Portrait of Mrs. John Stevens (Judith Sargent, later Mrs. John Murray) by John Singleton Copley, 1769.
Smithsonian’s National Portrait Gallery Recognizes Women of Achievement in the Early Republic
The American Revolution (1775–81) was a time of drastic ideological and political change for the fledgling nation. Less well known is how this was also a time that fostered new opportunities for women to experience life beyond traditional female roles. The Smithsonian’s National Portrait Gallery, with the support of the Terra Foundation for American Art, tells this story through the portraits of eight women featured in “A Will of Their Own: Judith Sargent Murray and Women of Achievement in the Early Republic.” The exhibition will be open April 20 through Sept. 2, 2013.
“The Portrait Gallery’s ‘A Will of Their Own’ highlights dynamic women who did not incite a collective women’s rights movement, but served as catalysts for future activism,” said Martin Sullivan, director of the National Portrait Gallery. “These lesser-known stories of the early Republic become powerful when told together.”
During the American Revolution, definitions of freedom and the rights of men were challenged in passionate debates. Women, however, still faced limited property and marriage rights, little access to education and no political power. It was in this environment that Judith Sargent Murray and others began to argue for a new status for women in American society.
A portrait of Murray (1751–1820) by John Singleton Copley serves as the centerpiece of the exhibition. Murray, beginning in 1782, published poems and essays in New England periodicals, arguing for gender equality and emphasizing education and intellectual parity. Other visionaries in the exhibition include First Lady Abigail Smith Adams, a savvy manager of the family farm and unofficial political adviser; Elizabeth Ann Bayley Seton, the first American-born Roman Catholic saint; Phillis Wheatley, a freed slave who became the first African American to publish a book; Anne Catharine Hoof Green, editor of the Maryland Gazette; Theodosia Burr Alston, erudite and eloquent hostess at the estate of her father, Aaron Burr; Patience Wright, America’s first native-born sculptor; and Mary Todd Whetten, who gained the confidence of the British and covertly aided the American cause.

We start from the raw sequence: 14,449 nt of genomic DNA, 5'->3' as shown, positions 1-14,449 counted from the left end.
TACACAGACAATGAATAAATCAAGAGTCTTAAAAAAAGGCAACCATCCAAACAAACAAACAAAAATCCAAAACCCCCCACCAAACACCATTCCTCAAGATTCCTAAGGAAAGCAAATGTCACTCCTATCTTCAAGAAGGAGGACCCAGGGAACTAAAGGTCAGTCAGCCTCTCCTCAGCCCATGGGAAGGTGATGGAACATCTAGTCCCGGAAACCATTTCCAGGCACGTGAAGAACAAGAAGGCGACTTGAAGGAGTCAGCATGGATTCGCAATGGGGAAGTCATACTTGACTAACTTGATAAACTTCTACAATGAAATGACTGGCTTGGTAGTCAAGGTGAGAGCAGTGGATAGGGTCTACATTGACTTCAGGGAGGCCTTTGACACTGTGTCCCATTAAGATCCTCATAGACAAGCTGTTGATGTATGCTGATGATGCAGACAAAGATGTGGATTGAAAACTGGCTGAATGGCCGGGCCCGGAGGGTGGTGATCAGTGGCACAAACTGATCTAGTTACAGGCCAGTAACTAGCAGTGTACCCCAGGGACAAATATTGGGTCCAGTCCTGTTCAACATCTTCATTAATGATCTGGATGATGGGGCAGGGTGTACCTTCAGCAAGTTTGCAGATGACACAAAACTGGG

The exhibition will be located on the first floor of the museum in an alcove of the permanent collection exhibition “American Origins.” The National Portrait Gallery will hold an academic symposium in conjunction with the exhibition Oct. 19.
Lead support of the exhibition, symposium, related educational programs and publications, and the loan of John Singleton Copley’s “Portrait of Mrs. John Stevens (Judith Sargent, later Mrs. John Murray),” is made possible through a grant from the Terra Foundation for American Art.
The National Portrait Gallery’s Frank H. Goodyear III, associate curator of photographs, and Wendy Wick Reaves, curator of prints and drawings, are the curators for this exhibition. Peter John Brownlee, associate curator at the Terra Foundation, served as coordinator for this project.
The Terra Foundation for American Art
The Terra Foundation for American Art is dedicated to fostering exploration, understanding and enjoyment of the visual arts of the United States for national and international audiences. Recognizing the importance of experiencing original works of art, the foundation provides opportunities for interaction and study, beginning with the presentation and growth of its own art collection in Chicago. To further cross-cultural dialogue on American art, the foundation supports and collaborates on innovative exhibitions, research and educational programs. Implicit in such activities is the belief that art has the potential both to distinguish cultures and to unite them. For more information, visit www.terraamericanart.org.
The Smithsonian’s National Portrait Gallery
The Smithsonian’s National Portrait Gallery tells the history of America through the individuals who have shaped its culture. Through the visual arts, performing arts and new media, the Portrait Gallery portrays poets and presidents, visionaries and villains, actors and activists whose lives tell the American story.
The National Portrait Gallery is part of the Donald W. Reynolds Center for American Art and Portraiture at Eighth and F streets N.W., Washington, D.C. Website: npg.si.edu. Smithsonian Information: (202) 633-1000.
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